With the help of such records, comparison across many decades allows us to establish how not only the quantity, but also the nature of precipitation is changing with global change. Recent decades of such records represent invaluable opportunities for groundtruthing remote sensing data.

Thus, farmers recording the best possible information about what transpires on their own land contribute effectively to international science - citizen science par excellence!

Invaluable tool

Citizen science not only concerns rainfall and not only farmers; it is an invaluable tool available to every South African citizen and beyond, to make their own lives more manageable and interesting. By sharing records to contribute to a far greater cause and increasing our knowledge across-board, such records enhance our ability to observe large-scale long-term processes in ways that are not otherwise possible.

Professional scientists are too few and far between - and individually too short-lived - over an average human lifespan, to be able to personally collect masses of data spanning decades to aeons, and regions to continents. The collective efforts of many citizens, who have diligently and reliably recorded climatic events, sightings of different plant and animal species, the birds and the bees, the flowering of shrubs or their demise, are still largely untapped.

These records, all carefully geo- and date-time referenced and verifiable where applicable, amount to a major opportunity for science.


The clouds that brought it all: seen from the top of the Compassberg (Picture: Joh Henschel)


The field assistant awed by it all: Omphile Khutsoane finished helping install a cumulative rain gauge in a thunderstorm up the Compassberg (Picture: Joh Henschel)

The synergistic interdependence between professional scientists and citizen scientists is becoming increasingly important, and it is up to both to recognise and make the best of these mutual opportunities. Involvement of citizen scientists renders science more encompassing, as it is a two-way discussion concerning data, interpretation and understanding and application at various levels.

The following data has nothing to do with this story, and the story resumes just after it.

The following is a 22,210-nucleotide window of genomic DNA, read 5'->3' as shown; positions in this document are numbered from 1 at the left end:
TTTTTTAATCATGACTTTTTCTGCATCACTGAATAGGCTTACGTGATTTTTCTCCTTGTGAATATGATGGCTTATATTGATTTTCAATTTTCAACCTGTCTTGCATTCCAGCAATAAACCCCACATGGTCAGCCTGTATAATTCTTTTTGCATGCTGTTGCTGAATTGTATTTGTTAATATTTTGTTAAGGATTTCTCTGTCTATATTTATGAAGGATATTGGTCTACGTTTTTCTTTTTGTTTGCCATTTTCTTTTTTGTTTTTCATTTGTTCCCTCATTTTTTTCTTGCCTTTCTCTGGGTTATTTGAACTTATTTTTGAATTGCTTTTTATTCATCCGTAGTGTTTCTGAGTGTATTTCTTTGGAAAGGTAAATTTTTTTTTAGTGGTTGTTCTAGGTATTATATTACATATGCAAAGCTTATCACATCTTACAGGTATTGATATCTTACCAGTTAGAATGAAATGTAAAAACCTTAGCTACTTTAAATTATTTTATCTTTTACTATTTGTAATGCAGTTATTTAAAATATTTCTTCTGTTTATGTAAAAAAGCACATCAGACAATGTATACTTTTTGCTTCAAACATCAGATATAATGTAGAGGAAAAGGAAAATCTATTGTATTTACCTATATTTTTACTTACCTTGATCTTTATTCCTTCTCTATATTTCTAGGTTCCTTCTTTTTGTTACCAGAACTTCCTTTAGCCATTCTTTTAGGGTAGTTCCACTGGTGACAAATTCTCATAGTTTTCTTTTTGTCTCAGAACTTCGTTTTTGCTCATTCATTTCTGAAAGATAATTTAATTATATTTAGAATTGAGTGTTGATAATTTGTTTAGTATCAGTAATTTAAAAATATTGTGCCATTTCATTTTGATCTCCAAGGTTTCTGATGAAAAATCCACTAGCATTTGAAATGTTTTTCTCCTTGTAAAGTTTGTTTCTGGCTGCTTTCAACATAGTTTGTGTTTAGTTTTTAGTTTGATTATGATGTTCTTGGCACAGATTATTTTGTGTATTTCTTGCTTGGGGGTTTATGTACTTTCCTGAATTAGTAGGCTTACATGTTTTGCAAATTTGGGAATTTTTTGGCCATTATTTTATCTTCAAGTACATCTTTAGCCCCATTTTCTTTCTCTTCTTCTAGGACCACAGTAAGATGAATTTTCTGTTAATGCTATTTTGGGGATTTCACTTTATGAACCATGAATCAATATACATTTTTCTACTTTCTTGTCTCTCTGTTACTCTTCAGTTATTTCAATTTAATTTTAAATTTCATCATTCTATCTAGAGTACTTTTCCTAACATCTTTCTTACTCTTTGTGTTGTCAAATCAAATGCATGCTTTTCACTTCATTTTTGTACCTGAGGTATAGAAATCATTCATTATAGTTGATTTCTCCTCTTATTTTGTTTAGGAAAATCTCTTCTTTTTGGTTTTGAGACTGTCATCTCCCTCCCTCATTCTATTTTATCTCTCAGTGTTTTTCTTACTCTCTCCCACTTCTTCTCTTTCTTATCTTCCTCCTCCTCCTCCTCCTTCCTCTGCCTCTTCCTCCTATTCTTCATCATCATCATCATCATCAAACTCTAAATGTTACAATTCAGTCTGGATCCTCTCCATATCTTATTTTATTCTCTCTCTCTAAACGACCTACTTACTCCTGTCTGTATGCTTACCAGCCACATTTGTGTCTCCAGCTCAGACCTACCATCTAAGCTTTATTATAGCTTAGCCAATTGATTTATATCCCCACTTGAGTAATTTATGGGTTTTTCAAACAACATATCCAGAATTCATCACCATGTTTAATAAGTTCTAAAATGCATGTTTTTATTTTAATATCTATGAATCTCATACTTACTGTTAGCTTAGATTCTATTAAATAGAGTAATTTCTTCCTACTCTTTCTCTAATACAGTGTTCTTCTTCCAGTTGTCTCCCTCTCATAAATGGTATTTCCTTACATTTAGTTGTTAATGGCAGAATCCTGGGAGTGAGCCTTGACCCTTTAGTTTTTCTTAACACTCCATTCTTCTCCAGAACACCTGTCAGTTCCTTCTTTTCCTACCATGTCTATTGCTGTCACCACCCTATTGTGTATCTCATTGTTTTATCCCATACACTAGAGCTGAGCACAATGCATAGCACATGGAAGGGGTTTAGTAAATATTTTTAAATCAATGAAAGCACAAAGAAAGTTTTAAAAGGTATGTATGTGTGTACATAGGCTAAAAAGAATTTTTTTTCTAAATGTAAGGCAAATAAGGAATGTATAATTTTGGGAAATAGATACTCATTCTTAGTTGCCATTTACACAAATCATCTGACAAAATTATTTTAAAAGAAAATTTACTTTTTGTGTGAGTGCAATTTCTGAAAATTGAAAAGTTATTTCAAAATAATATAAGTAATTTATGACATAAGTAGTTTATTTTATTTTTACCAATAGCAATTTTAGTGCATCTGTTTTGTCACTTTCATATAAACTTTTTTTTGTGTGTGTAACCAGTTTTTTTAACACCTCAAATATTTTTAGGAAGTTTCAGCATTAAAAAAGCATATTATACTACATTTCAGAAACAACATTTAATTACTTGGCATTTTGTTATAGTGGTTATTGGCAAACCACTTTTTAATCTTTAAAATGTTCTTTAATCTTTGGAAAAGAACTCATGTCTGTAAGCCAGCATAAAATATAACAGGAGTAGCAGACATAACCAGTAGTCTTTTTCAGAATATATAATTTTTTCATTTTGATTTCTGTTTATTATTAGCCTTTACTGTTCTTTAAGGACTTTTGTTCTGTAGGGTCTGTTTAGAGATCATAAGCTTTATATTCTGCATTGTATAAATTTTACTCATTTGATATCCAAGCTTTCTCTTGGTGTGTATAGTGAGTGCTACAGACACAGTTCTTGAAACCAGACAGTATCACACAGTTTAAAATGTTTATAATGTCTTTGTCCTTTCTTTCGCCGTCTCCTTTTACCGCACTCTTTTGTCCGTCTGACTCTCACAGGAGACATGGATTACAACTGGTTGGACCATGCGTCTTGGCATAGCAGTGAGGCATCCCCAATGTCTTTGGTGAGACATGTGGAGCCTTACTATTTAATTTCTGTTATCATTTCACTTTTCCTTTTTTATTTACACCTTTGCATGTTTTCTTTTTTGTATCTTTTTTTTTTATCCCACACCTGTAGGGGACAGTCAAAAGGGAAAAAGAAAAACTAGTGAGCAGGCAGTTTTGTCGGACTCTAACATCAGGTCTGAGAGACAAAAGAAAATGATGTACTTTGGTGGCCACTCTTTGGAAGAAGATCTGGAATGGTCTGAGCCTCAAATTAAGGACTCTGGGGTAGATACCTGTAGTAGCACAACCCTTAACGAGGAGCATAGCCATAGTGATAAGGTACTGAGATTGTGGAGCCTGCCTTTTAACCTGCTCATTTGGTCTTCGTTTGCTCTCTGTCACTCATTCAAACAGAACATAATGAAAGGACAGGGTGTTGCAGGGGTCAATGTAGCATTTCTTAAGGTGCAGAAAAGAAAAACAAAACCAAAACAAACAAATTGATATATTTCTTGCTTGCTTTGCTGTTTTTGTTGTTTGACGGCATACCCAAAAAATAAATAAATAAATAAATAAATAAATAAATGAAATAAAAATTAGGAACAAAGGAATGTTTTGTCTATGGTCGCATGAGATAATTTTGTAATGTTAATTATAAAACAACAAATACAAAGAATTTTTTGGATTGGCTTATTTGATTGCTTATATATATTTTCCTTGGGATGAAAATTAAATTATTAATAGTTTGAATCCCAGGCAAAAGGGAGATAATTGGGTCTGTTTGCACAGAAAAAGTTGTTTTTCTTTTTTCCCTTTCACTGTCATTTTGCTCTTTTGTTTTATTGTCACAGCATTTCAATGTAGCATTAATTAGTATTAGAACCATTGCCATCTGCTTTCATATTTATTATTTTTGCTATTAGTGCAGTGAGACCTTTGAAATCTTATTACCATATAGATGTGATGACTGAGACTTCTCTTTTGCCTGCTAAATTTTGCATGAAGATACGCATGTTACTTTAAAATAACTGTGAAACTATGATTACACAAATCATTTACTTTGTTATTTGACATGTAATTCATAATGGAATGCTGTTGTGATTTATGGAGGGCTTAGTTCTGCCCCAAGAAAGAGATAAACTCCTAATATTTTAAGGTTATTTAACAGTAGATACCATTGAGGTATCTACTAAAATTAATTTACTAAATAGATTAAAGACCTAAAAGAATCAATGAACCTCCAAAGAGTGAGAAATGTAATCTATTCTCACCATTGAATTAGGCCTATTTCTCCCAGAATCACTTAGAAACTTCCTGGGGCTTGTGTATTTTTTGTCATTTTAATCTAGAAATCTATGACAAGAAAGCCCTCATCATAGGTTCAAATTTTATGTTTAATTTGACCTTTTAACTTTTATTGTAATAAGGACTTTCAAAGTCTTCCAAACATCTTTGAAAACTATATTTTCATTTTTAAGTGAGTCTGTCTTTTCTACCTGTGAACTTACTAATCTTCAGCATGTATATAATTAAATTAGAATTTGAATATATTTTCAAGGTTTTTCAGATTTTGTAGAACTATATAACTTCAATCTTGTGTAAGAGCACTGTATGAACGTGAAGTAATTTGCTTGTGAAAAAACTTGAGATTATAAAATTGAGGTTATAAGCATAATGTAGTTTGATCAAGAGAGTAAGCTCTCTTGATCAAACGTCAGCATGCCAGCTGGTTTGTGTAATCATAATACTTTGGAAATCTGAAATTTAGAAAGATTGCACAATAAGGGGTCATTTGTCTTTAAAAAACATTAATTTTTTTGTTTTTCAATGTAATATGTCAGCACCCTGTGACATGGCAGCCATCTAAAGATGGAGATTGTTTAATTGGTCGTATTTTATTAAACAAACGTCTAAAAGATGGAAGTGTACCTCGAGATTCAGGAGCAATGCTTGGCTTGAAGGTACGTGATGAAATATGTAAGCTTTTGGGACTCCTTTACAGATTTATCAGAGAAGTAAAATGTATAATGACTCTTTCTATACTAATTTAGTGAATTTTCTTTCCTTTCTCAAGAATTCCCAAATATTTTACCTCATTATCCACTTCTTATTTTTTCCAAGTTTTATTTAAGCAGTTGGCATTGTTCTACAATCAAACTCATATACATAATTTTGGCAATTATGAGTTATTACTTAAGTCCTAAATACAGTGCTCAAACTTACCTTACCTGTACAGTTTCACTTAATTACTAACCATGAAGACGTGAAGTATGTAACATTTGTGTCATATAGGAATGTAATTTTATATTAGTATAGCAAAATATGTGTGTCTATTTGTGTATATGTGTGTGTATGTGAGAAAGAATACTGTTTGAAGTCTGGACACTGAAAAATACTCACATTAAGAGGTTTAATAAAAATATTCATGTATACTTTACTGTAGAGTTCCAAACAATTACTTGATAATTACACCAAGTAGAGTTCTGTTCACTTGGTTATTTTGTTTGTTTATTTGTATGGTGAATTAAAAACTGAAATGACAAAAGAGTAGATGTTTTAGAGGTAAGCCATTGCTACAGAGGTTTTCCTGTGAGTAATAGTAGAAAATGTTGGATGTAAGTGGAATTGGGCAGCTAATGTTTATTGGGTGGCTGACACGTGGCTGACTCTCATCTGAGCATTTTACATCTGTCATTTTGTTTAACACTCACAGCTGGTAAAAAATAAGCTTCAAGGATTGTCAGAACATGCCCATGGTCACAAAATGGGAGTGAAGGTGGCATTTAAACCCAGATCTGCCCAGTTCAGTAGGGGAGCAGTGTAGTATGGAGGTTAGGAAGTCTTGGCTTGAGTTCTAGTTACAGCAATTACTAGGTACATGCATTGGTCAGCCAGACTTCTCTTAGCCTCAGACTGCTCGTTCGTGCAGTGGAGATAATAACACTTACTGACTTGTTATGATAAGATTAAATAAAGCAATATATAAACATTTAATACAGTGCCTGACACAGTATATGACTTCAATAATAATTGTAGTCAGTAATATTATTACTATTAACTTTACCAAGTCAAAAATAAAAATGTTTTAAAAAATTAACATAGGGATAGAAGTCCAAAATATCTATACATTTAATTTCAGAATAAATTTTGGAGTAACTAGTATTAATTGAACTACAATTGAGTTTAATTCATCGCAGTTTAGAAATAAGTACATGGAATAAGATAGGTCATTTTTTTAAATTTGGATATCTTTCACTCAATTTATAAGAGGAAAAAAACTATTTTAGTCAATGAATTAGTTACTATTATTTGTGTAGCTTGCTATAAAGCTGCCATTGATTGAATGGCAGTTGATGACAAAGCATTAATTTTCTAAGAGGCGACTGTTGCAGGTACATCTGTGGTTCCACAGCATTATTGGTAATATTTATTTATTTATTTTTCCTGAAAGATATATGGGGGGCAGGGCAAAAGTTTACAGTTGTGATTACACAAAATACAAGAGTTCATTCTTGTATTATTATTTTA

SAEON is not alone in recognising the high value of citizen science. There are several other institutions that do so - academic, government or NGO.

Encouraging more farmers to share their records

To meet its mandate of detecting, understanding and advising the citizens of South Africa concerning environmental change, SAEON relies strongly on the relationship between professional and citizen scientists.

For the particular case of daily rainfall records, SAEON requests farmers in the Camdeboo and Inxuba Yethemba municipalities to share data so as to allow analyses of spatial dynamics across altitudinal gradients in that area. SAEON is furthermore keen to obtain similar data from farmers across South Africa.

While we pin our hopes to #RainMustFall, and not to rainfall dropping, we celebrate that many citizen scientists collect and share such quality records and interpretations. We also encourage more citizen scientists to come forth with their existing or newly initiated records, not only of rainfall, but of all matters concerning the environment.